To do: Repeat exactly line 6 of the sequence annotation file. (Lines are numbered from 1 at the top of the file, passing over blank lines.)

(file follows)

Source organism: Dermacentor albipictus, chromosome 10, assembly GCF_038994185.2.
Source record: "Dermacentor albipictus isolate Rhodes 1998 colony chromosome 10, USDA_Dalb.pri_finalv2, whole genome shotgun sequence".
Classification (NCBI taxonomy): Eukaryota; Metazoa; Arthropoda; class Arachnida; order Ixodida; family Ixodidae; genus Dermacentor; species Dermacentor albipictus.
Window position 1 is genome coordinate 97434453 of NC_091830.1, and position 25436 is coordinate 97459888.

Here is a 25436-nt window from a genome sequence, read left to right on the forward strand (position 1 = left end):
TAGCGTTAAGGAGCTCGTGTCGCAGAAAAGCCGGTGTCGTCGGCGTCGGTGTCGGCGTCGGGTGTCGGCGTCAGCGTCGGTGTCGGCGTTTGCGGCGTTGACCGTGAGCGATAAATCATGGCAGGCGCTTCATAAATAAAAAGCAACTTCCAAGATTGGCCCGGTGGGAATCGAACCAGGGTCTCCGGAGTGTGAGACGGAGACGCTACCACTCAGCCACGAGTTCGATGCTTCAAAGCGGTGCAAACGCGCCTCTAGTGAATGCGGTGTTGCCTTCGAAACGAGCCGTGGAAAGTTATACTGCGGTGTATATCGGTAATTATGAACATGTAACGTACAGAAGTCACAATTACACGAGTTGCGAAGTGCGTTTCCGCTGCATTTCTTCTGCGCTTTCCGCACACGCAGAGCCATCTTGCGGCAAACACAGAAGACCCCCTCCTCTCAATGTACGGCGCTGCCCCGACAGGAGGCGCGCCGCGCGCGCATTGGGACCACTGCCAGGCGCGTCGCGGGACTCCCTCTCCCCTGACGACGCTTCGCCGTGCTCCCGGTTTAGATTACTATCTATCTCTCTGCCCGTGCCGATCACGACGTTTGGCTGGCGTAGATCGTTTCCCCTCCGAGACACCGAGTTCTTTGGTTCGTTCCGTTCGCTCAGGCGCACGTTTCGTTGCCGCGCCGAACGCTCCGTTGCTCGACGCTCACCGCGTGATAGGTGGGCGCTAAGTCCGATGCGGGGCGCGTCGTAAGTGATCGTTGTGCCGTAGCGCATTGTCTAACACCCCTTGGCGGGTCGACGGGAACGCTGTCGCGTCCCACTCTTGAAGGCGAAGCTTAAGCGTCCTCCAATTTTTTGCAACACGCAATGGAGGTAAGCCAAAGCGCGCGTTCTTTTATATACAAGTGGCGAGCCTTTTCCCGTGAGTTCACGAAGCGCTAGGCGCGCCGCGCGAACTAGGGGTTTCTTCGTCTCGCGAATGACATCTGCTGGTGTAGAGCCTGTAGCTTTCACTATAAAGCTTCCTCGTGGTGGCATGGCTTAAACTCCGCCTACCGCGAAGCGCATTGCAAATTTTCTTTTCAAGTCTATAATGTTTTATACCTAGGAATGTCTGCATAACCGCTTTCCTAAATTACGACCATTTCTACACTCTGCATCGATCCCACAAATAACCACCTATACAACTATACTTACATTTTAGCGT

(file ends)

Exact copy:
TAGCGTTAAGGAGCTCGTGTCGCAGAAAAGCCGGTGTCGTCGGCGTCGGTGTCGGCGTCGGGTGTCGGCGTCAGCGTCGGTGTCGGCGTTTGCGGCGTTGACCGTGAGCGATAAATCATGGCAGGCGCTTCATAAATAAAAAGCAACTTCCAAGATTGGCCCGGTGGGAATCGAACCAGGGTCTCCGGAGTGTGAGACGGAGACGCTACCACTCAGCCACGAGTTCGATGCTTCAAAGCGGTGCAAACGCGCCTCTAGTGAATGCGGTGTTGCCTTCGAAACGAGCCGTGGAAAGTTATACTGCGGTGTATATCGGTAATTATGAACATGTAACGTACAGAAGTCACAATTACACGAGTTGCGAAGTGCGTTTCCGCTGCATTTCTTCTGCGCTTTCCGCACACGCAGAGCCATCTTGCGGCAAACACAGAAGACCCCCTCCTCTCAATGTACGGCGCTGCCCCGACAGGAGGCGCGCCGCGCGCGCATTGGGACCACTGCCAGGCGCGTCGCGGGACTCCCTCTCCCCTGACGACGCTTCGCCGTGCTCCCGGTTTAGATTACTATCTATCTCTCTGCCCGTGCCGATCACGACGTTTGGCTGGCGTAGATCGTTTCCCCTCCGAGACACCGAGTTCTTTGGTTCGTTCCGTTCGCTCAGGCGCACGTTTCGTTGCCGCGCCGAACGCTCCGTTGCTCGACGCTCACCGCGTGATAGGTGGGCGCTAAGTCCGATGCGGGGCGCGTCGTAAGTGATCGTTGTGCCGTAGCGCATTGTCTAACACCCCTTGGCGGGTCGACGGGAACGCTGTCGCGTCCCACTCTTGAAGGCGAAGCTTAAGCGTCCTCCAATTTTTTGCAACACGCAATGGAGGTAAGCCAAAGCGCGCGTTCTTTTATATACAAGTGGCGAGCCTTTTCCCGTGAGTTCACGAAGCGCTAGGCGCGCCGCGCGAACTAGGGGTTTCTTCGTCTCGCGAATGACATCTGCTGGTGTAGAGCCTGTAGCTTTCACTATAAAGCTTCCTCGTGGTGGCATGGCTTAAACTCCGCCTACCGCGAAGCGCATTGCAAATTTTCTTTTCAAGTCTATAATGTTTTATACCTAGGAATGTCTGCATAACCGCTTTCCTAAATTACGACCATTTCTACACTCTGCATCGATCCCACAAATAACCACCTATACAACTATACTTACATTTTAGCGT